Million Image Database Preserves World Cultural Legacies
By Mick O'Leary
The city of Palmyra in central Syria is one of the world’s great archaeological treasures. For centuries, it was a principal node on the great Silk Road trade route between Asia and the West. At its apex of wealth and importance during the first and second centuries, it amassed a stunning stock of public architecture that was rich with Greco-Roman and Persian influences. Because of its architectural splendor and high state of preservation, Palmyra was named a UNESCO World Heritage site in 1980.
One of the city’s most revered treasures was the well-preserved Triumphal Arch built by the Romans. In October 2015, it was reduced to a pile of rubble by the Islamic State (IS) group, which had taken the city in May. The arch’s destruction ranks high among the agonizing travesties in IS’s short but devastating history of cultural desecration. The group has left a trail of destroyed antiquities across the Middle East, all in the name of religion and ideology.
The arch, however, has been reincarnated by a team of dedicated and determined scholars and volunteers from the Institute for Digital Archaeology (IDA; digitalarchaeology.org.uk), whose efforts at cultural preservation and restoration are fortified by the latest in high-tech gadgetry. Working from IDA’s collection of 3D photographs, sculpture robots carved a 20-foot-tall, 11-ton replica of the arch. (Watch here—bit.ly/2ddbQUn—for a fascinating video of the arch’s construction.) It was first displayed in London in April 2016 and then in New York in September.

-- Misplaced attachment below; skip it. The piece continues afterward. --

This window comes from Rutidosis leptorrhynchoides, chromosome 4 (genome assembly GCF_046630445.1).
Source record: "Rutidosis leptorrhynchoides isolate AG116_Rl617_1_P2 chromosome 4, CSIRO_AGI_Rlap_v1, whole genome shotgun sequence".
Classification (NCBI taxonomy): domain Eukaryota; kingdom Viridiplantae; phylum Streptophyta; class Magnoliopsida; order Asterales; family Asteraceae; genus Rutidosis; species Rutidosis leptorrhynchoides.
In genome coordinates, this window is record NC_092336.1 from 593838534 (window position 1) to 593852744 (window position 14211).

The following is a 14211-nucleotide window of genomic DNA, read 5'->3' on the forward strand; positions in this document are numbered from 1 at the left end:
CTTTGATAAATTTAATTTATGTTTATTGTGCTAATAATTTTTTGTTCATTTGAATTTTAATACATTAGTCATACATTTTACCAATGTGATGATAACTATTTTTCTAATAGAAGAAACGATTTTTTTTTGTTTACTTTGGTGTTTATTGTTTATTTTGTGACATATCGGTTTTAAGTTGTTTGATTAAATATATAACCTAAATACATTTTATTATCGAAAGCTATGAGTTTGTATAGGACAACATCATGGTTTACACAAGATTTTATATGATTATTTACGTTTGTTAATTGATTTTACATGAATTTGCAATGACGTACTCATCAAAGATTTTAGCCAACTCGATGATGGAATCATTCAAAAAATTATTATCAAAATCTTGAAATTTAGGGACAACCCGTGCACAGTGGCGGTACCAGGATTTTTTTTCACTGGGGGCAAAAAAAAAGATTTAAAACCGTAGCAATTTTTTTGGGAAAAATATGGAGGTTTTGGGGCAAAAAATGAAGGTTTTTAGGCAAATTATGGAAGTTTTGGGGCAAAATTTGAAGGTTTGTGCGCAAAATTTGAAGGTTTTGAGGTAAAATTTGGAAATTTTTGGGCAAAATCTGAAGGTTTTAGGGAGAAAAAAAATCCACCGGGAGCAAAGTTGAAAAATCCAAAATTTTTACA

The arch photographs are part of IDA’s Million Image Database
(millionimage.org.uk), a vast collection of photographs of archaeological remains and antiquities, from a region with the world’s oldest cultural legacy. It’s a unique historical record and, furthermore, a blueprint for continuing that record’s existence.
IDA and Cultural Heritage
IDA was founded in 2012 as a joint venture among Harvard University, the University of Oxford, and the Dubai Future Foundation that “promotes the development and use of digital imaging and 3D printing techniques in archaeology, epigraphy, art history and museum conservation.” IDA says that the threat to the world’s archaeological legacy is “conflict or natural disasters.” More specifically, Mohammed Abdullah Al Gergawi, managing director of the Dubai Future Foundation, states that IDA stands against the threats of ruthless ideology. “By using digital techniques to map and preserve monuments and other aspects of shared human history, we are able to ensure that nobody can deny history or dictate that their narrative or ideology stands above the shared story of all humanity and our shared aspiration to live together in harmony,” he says.
IDA has a small team of archaeologists and technicians who are supported by a larger group of volunteers. It has a number of ongoing archaeological, technical, and educational projects, including its flagship, the Million Image Database.
The Million Image Database
The Million Image Database focuses on the rich archaeological heritage of the Middle East. It covers fourteen countries, including Tunisia, Afghanistan, Yemen, and Turkey. Nepal is the only non-Middle Eastern country that is represented.